A legendary late architect not only designed this house – he also called it home.
One of Frank Lloyd Wright's largest residential projects has been sold to only its fifth owner in nearly seven decades in New Canaan, Connecticut, according to Mansion Global.
Wright lived there shortly after construction in 1955 while working on the famed Guggenheim Museum in Manhattan.
The 7,800-square-foot, horseshoe-shaped home named Tirranna, an Australian Aboriginal word meaning “running water,” hit the market last May with an asking price of $8 million and was listed on Monday, less than eight months later, closed $6 million.
Real estate agents Marsha Charles and Albert Safdie of Coldwell Banker had the listing and believe the sale is “one of the highest prices for a Frank Lloyd Wright property,” Safdie told Mansion Global.
“We had a tremendous amount of interest and everyone was carefully vetted,” he added. “We had a lot of offers.”
The property has a total of seven bedrooms. Udorphotography The site features, among other things, a five-car garage, a barn and a rooftop observatory. Udorphotography The heated pool. Udorphotography The property was sold on demand for $2 million. Udorphotography The property was completed in 1955. Udorphotography The house measures more than 7,800 square meters. Udorphotography The new buyers plan to move in immediately and begin a multi-million dollar renovation. Udorphotography The property has 8.5 bathrooms. Udorphotography The kitchen. Udorphotography The grounds were designed by gardener Frank Okamura. Udorphotography A portrait of the architect Frank Lloyd Wright in 1954. Getty Images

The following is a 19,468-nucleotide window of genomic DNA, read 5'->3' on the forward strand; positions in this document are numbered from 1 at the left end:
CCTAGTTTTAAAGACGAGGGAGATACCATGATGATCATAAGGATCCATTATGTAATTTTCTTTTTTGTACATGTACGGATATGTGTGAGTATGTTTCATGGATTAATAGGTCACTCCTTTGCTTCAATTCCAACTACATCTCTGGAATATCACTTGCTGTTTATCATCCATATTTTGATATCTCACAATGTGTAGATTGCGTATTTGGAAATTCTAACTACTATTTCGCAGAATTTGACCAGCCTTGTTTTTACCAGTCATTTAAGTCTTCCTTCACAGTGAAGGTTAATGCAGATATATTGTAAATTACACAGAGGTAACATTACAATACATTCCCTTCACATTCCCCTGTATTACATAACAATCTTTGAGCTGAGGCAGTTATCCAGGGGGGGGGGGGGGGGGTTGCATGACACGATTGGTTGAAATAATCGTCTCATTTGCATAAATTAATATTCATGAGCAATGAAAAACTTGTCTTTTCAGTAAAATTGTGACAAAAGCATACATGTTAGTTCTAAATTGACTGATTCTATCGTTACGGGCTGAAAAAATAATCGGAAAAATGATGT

While Safdie declined to reveal the buyers' identities, he described them as a family from Brooklyn who were “big Frank Lloyd fans” and were already very familiar with the property and had plans to spend “millions of dollars” on the restoration and renovation of the 15-room apartment.
“They are moving into the guest house immediately so they can oversee the restoration,” Safdie told the publication.
It was previously owned for many years by the late founder of the Danbury Mint collecting company and his wife, the late Ted and Vada Stanley.
The property sits on 14 acres landscaped by respected Japanese-born gardener Frank Okamura. Located behind a red iron gate, it has seven bedrooms, 8.5 bathrooms, a tennis court, a heated pool, a five-car garage, and a telescope-equipped rooftop observatory.
“What really impressed me about the property, aside from the gorgeous private landscape, is the otherworldly feel inside the house,” Safdie told The Post. “There is a symphony of light and shadow that creates a magical feeling and a new dimension everywhere. The house follows the sun, similar to a sundial.”